By: Gary Wise

Baseball offers know-it-alls like me some nice structure for best-player arguments with its end-of-year awards. Granted, the guys who do the actual voting get it wrong an awful lot, but that doesn’t mean it’s not fun to talk about who could, should or will win the Most Valuable Player, the Cy Young and the Rookie of the Year trophies.

It doesn’t feel like the 2010 baseball season is a quarter of the way done, but as of Tuesday, teams had played around 40 of their 162 games. That’s enough to take a look at what’s gone down so far and who’s lining up to take home the hardware.


Pre-season favorite: Probably Joe Mauer with a nod to Alex Rodriguez.
If the season ended today: Justin Morneau

Morneau has been an absolute beast in 2010. While Mauer and ARod have both faltered, the big first baseman has managed to jump out to quarter-mark AL leads in batting average (.366), on-base percentage (.482) and slugging percentage (.694) despite reported back issues in the spring. He’s dominating in more or less every way we determine who’s been most productive in a given at bat and he’s led the Twinkies to a 24-15 start, good for first place in the AL West. At this point, anyone else winning the award would be an upset.

Honorable mention: Miguel Cabrera, who is single-handedly keeping the Tigers afloat while avoiding nightcaps.


Pre-season favorite: Albert Pujols
If the season ended today: Andre Ethier

As I write this, Ethier is being placed on the disabled list due to a broken finger, a real shame since he was off to a potentially historic start. How it’ll affect him for the rest of the year is anybody’s guess, but I’m pretty confident that it won’t make him better than the .392/.457/.744 he’s put up thus far. He’s leading the major leagues 38 RBI, an overrated stat that the voters love, while leading the Dodgers to a 21-17 record, in the thick of the NL West race despite the team having two real starting pitchers and an owner more focused on his divorce than his club.

Honorable mention: Jason Werth, who the Phillies more or less ensured they couldn’t resign when they gave Ryan Howard one of the worst contracts in baseball. Pujols gets a nod too, despite seeming almost mortal this year.


Pre-season favorites: Zack Grienke, Felix Hernandez
If the season ended today: David Price

Grienke and Hernandez are a combined 3-7, leaving the door open for the next generation of starting pitchers to make a run at the big prize. Price, the #1 overall pick in the 2007 draft, is the one making the best run in the early going. He earned his sixth win Tuesday against one loss on the season to go with 44 strike outs against 59 baserunners in 54.2 innings, heading the staff of the best team in baseball thus far, the Tampa Bay Rays.

Honorable mention: Most of the New York Yankees, with Andy Pettitte, Phil Hughes and C.C. Sabathia all putting up good numbers.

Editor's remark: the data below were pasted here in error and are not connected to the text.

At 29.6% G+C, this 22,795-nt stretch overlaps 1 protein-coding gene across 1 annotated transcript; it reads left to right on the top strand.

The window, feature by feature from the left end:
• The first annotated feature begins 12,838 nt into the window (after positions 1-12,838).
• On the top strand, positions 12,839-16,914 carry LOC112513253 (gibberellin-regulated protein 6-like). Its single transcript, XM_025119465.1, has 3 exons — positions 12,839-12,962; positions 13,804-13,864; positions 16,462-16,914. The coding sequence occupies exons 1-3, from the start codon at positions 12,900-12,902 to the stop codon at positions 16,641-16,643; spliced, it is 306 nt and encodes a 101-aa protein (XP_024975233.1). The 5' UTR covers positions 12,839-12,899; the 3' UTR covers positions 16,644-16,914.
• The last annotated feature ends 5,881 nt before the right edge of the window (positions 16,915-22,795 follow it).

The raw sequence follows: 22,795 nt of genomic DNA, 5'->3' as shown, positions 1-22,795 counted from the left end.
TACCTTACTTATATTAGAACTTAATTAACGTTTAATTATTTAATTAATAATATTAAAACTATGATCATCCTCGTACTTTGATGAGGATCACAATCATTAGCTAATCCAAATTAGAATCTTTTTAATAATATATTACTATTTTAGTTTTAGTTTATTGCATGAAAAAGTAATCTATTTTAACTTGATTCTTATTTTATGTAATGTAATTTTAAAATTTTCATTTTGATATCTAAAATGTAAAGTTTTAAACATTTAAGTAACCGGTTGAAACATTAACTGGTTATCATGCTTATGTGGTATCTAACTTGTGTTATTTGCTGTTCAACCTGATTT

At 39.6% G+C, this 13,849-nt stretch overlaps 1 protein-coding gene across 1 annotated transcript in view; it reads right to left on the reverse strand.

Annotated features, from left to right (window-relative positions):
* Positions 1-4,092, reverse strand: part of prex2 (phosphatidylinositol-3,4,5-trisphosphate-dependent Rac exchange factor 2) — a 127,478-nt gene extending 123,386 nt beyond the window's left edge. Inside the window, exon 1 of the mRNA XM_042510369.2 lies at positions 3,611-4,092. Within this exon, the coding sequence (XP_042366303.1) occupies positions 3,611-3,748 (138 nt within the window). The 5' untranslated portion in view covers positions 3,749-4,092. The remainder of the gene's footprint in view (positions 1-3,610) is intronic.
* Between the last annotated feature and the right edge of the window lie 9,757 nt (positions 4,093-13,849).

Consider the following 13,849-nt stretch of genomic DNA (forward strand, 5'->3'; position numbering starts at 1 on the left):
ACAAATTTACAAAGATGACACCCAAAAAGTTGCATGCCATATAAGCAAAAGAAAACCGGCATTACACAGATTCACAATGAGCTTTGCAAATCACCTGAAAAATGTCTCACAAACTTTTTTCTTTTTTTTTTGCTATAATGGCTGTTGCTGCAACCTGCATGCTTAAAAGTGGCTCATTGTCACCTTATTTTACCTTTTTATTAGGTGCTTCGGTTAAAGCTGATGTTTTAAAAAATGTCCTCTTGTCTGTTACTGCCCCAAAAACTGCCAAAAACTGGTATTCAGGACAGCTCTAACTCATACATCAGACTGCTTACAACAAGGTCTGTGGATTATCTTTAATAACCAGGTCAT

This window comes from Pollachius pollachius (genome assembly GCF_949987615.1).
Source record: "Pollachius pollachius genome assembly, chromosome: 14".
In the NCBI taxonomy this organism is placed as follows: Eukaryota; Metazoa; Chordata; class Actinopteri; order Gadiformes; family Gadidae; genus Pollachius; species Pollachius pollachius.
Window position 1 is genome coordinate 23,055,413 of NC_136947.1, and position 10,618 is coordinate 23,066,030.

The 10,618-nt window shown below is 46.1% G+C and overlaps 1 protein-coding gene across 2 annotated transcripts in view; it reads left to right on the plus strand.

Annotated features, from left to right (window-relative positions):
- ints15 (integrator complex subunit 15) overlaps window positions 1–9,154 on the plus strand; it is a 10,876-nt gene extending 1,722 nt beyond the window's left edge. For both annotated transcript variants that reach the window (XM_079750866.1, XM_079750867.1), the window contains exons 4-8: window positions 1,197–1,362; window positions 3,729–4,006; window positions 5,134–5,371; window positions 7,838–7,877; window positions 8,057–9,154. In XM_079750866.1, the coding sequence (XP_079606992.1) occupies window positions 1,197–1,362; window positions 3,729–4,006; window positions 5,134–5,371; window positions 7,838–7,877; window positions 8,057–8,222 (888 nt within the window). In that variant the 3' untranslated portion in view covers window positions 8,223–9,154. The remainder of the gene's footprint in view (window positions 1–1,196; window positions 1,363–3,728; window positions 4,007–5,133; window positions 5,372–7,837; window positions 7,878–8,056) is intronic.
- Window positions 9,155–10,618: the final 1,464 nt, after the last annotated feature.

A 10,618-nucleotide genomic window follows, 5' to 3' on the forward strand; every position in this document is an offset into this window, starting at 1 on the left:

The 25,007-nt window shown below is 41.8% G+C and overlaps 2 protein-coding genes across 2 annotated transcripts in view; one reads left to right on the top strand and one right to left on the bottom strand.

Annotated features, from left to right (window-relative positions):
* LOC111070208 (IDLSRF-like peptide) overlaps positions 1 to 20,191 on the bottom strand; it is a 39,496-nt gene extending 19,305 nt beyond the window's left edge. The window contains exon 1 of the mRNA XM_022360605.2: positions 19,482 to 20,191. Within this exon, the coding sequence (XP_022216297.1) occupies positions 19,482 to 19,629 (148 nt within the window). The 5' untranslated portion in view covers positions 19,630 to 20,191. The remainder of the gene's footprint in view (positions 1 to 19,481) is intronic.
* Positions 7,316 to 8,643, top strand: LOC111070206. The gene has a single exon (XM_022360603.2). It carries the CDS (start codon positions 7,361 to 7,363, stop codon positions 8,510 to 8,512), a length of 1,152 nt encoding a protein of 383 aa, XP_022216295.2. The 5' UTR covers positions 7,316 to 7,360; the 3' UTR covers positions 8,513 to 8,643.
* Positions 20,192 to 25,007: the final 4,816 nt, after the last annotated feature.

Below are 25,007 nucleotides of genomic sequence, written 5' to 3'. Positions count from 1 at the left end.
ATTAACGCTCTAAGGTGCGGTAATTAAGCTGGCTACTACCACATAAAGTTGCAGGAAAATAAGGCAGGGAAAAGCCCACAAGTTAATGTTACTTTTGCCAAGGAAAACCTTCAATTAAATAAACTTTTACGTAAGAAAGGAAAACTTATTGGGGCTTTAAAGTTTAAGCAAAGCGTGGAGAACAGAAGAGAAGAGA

Pre-season favorites: Tim Lincecum, Roy Halladay
If the season ended today: Ubaldo Jiminez

OK, Lincecum and Halladay have been awesome, as has Adam Wainwright and about eight other guys, but Jiminez gets the nod here for going 7-1 with a 1.12 ERA and striking out…everybody. Really though, I’m not sure anyone in the NL other than Ethier is hitting worth a damn because the pitching numbers have been nuts. As good as Ubaldo’s been, if this keeps up, the National League is going to have to award some extra trophies this year when all four of these guys finish with 25 wins apiece.

Honorable mention: didn’t we already do this?


Pre-season favorites: Neftali Feliz, Brian Matusz
If the season ended today: Austin Jackson

If you’re a Yankee-hater, you’ve got to love that they traded they traded 23-year old Auston Jackson, he of the .332/.382/.446 line with 28 runs and six stolen bases as part of the deal that landed them Curtis Granderson. Granderson hit .225/.311/.375 in 91 at-bats before winning a luxurious, all-expenses paid trip to the DL at the start of May.

Honorable mention: Feliz, who’s served very capably as the Rangers’ closer since Frank Francisco imploded.


Pre-season favorites: StephenStrasburg, Buster Posey, Jason Heyward
If the season ended today: Jason Heyward

While neither Strasburg nor Posey has spent a day on a major league roster, Heyward’s been as good as advertised. Originally expected to start the year in AAA, the kid more or less went from the prom to the major leagues (he’ll be 21 in August), arriving quicker than expected to help celebrate manager Bobby Cox’s final season. Heyward’s hit eight home runs, has 28 RBI and has managed an outstanding .403 OBP, showing patience that kids his age just typically do not have. He’s the best rookie in the NL like now and may end up being the best player in the league over the next 15 years.

Honorable mention: St. Louis’ Jamie Garcia has been sickeningly good, but voters won’t see past Heyward’s sparkle.